A special strength of content marketing is the way it lets you use your one-of-a-kind expertise to build customer relationships. For example, one strategy recommended by Rohin Dhar, CEO of content marketer Priceonomics, is to draw upon internally generated business data to create unique content your audience will find useful -- and won't find anywhere else.

With all the buzz surrounding content marketing, some of my coaching clients wonder if that should be their sole focus. Remember, content marketing is just one marketing tool and it has limitations. For instance, it is generally a long-term process. A single blog post is highly unlikely to be as effective as, say, a single commercial during the Super Bowl.

Content marketing is not for quick results. It's not for marketers who don't have the time and creative energy to craft compelling content or select and distribute appropriate content created by others.

For a business with a unique selling proposition founded on location or convenience, such as a gas station on the interstate highway, content marketing is of doubtful value. Similarly, if price is the only concern, content marketing also may play only a minor role.

In markets with a lots of active competitors and advertising clutter, on the other hand, content marketing can be an excellent way to be heard above the noise. It is also well-suited to a business that sells complex products or services to customers that require tight, long-term relationships.

One of the main questions my clients ask about content marketing is how often they should provide fresh content. The answer depends on the market, the product and the business.

According to Pawan Deshpande, founder and CEO of content marketing software firm Curata, some businesses may be well served by a monthly newsletter mixing company news with articles of interest to customers. A residential real estate broker, for example, sells so infrequently to any given customer that constant communication is likely unnecessary.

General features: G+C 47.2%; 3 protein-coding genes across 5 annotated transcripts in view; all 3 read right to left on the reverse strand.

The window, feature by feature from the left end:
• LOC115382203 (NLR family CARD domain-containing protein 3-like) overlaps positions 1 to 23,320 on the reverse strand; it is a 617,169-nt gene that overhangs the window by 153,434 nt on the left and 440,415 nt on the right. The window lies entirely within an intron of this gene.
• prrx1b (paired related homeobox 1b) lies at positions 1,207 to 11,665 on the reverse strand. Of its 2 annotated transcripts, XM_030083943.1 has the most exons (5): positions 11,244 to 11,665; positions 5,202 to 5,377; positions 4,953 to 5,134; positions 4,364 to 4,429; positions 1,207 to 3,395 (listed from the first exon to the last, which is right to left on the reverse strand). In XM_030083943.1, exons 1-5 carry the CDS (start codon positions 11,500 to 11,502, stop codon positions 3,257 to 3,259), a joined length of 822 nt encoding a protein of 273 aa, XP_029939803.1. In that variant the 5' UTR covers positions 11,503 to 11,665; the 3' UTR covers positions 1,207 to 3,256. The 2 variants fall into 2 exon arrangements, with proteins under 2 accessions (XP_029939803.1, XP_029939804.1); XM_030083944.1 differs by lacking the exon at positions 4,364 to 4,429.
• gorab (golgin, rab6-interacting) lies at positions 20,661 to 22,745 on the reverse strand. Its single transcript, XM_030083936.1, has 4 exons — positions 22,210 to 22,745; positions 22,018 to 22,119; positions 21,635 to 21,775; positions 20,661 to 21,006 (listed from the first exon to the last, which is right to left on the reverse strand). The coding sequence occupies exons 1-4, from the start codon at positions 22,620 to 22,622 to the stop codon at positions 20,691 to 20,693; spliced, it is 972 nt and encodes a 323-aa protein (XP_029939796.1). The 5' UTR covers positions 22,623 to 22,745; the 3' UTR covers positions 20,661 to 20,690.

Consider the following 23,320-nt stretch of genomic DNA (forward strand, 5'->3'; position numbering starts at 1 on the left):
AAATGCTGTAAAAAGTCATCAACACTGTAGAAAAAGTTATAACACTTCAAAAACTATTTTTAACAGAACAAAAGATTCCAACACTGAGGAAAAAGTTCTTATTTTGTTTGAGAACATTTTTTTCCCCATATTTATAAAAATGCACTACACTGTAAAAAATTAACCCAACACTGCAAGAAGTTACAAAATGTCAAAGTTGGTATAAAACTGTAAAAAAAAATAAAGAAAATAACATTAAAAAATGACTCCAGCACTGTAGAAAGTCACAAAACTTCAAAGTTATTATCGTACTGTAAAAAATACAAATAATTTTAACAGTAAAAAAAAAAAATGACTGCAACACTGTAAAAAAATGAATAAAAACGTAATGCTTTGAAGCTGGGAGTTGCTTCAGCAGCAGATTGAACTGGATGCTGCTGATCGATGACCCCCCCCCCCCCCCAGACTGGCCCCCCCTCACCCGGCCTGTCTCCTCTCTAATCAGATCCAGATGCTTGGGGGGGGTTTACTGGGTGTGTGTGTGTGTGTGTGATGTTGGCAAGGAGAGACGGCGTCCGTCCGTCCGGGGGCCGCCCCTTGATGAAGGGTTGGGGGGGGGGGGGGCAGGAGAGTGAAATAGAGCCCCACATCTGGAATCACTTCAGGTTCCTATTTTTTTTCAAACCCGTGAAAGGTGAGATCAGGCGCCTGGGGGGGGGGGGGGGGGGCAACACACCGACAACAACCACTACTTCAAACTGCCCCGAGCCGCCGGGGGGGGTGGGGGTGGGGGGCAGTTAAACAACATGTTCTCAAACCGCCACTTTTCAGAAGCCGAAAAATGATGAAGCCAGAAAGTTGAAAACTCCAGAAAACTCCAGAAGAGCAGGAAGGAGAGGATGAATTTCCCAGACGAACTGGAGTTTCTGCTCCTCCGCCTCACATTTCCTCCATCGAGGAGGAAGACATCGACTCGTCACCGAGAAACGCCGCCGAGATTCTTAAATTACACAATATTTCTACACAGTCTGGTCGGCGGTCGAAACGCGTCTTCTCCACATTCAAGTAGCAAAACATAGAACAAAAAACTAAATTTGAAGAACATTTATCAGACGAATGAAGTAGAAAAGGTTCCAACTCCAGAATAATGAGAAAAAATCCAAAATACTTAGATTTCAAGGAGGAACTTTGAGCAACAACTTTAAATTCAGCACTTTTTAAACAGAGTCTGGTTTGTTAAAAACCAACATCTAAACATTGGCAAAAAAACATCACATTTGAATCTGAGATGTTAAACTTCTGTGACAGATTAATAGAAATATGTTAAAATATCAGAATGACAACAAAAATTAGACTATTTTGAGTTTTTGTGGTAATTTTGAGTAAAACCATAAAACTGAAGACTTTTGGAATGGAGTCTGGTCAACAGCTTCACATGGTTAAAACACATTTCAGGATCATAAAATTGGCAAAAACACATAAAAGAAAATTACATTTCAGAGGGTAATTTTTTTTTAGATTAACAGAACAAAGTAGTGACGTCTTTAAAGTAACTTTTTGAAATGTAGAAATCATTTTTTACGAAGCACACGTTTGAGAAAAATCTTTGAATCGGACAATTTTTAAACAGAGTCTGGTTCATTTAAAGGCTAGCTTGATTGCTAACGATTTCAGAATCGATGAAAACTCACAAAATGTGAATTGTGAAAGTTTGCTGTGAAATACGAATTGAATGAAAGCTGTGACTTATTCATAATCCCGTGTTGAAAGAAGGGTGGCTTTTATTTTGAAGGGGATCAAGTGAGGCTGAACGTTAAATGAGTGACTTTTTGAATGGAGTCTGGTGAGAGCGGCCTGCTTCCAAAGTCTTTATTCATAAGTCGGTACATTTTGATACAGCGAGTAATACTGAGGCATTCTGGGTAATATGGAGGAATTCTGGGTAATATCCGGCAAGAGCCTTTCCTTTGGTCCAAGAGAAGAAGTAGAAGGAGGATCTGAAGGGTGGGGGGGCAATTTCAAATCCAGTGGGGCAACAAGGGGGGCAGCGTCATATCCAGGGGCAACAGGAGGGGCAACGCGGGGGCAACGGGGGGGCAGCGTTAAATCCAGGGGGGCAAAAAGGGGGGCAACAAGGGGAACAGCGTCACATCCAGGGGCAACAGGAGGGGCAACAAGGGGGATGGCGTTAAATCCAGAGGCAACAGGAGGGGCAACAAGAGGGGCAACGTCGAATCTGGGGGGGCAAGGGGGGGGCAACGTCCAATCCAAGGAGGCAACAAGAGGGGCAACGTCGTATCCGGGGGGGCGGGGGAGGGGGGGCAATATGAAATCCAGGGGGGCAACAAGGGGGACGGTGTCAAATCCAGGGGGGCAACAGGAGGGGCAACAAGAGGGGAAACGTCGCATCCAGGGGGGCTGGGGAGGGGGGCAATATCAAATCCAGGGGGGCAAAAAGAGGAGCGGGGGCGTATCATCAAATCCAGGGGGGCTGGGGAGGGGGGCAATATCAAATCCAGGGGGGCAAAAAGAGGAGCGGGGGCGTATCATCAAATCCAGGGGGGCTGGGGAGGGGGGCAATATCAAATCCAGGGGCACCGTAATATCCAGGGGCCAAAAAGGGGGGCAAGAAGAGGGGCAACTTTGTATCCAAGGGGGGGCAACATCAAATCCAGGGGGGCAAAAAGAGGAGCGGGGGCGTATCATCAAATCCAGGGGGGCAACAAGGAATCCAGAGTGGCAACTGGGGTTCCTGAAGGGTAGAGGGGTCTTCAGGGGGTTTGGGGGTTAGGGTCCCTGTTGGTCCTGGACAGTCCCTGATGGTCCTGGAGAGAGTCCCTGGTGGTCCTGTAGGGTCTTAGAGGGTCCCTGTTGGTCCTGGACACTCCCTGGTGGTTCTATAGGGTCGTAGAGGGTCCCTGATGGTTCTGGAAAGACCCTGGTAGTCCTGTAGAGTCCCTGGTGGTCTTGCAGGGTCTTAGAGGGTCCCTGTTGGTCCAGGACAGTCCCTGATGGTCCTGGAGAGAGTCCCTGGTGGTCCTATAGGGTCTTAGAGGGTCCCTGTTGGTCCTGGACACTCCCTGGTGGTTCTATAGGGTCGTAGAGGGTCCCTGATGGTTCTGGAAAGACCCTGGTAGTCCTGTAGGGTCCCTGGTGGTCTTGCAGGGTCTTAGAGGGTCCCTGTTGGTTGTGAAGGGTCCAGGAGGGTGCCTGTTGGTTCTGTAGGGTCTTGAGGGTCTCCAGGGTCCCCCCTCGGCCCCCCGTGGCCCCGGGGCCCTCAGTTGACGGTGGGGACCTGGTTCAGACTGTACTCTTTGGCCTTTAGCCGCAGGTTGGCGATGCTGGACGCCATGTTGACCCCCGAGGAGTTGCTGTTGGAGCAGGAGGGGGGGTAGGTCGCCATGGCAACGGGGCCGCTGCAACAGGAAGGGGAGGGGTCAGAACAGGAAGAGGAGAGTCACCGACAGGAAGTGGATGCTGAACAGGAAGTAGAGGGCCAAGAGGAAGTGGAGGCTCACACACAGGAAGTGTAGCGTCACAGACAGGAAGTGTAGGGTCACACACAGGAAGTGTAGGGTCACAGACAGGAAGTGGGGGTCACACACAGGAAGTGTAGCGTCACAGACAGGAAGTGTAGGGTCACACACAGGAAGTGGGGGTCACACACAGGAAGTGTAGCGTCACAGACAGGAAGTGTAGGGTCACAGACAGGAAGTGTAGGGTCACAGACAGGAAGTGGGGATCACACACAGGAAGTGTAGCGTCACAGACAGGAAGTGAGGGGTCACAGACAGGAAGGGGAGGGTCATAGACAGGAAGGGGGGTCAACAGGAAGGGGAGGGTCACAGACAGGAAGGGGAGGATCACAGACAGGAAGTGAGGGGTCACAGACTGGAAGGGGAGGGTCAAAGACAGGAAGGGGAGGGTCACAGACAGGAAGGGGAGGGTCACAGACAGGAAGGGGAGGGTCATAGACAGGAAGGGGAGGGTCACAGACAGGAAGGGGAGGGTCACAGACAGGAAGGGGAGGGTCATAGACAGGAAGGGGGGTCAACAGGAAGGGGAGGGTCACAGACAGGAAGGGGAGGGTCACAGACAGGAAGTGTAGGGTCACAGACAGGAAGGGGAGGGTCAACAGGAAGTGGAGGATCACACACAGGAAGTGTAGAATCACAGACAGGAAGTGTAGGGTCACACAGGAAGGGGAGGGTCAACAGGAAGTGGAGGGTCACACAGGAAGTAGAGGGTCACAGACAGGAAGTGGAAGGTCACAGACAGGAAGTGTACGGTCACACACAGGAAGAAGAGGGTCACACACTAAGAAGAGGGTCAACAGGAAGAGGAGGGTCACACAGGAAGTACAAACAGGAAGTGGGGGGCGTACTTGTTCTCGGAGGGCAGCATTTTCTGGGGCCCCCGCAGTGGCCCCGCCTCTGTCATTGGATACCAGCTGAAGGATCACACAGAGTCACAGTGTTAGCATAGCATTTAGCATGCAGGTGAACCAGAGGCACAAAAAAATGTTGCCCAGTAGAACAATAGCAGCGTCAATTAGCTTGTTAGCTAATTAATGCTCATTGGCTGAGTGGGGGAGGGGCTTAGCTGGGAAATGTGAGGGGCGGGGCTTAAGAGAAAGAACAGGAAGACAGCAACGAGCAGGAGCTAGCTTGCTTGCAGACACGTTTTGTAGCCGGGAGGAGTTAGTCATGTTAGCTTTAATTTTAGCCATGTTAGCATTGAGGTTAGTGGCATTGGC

Other businesses may need to feed fresh content daily or even more often. A concert venue owner cultivating a mobile and fickle customer base might post a mix of music news and upcoming shows to Twitter or a similar platform every morning, noon and night.

There is no one way of content marketing that works for every business. The important thing for any business getting into content marketing or setting out to improve its content marketing is to try different things, see how they work, and go with the winners.

At minimum, realize that content marketing is no longer new or unusual. Your competitors are almost certainly using it. If you don't at least consider content marketing, you are likely doing a disservice to your business, your customers and yourself.
Wavy Line
Michael Noice

Entrepreneur Coach

Michael Noice has been coaching since 1999. He has worked with various types of entrepreneurs as well as C-level executives of Fortune 500 companies. Michael’s primary Coaching focus has been helping his clients develop the necessary leadership and management skills for success.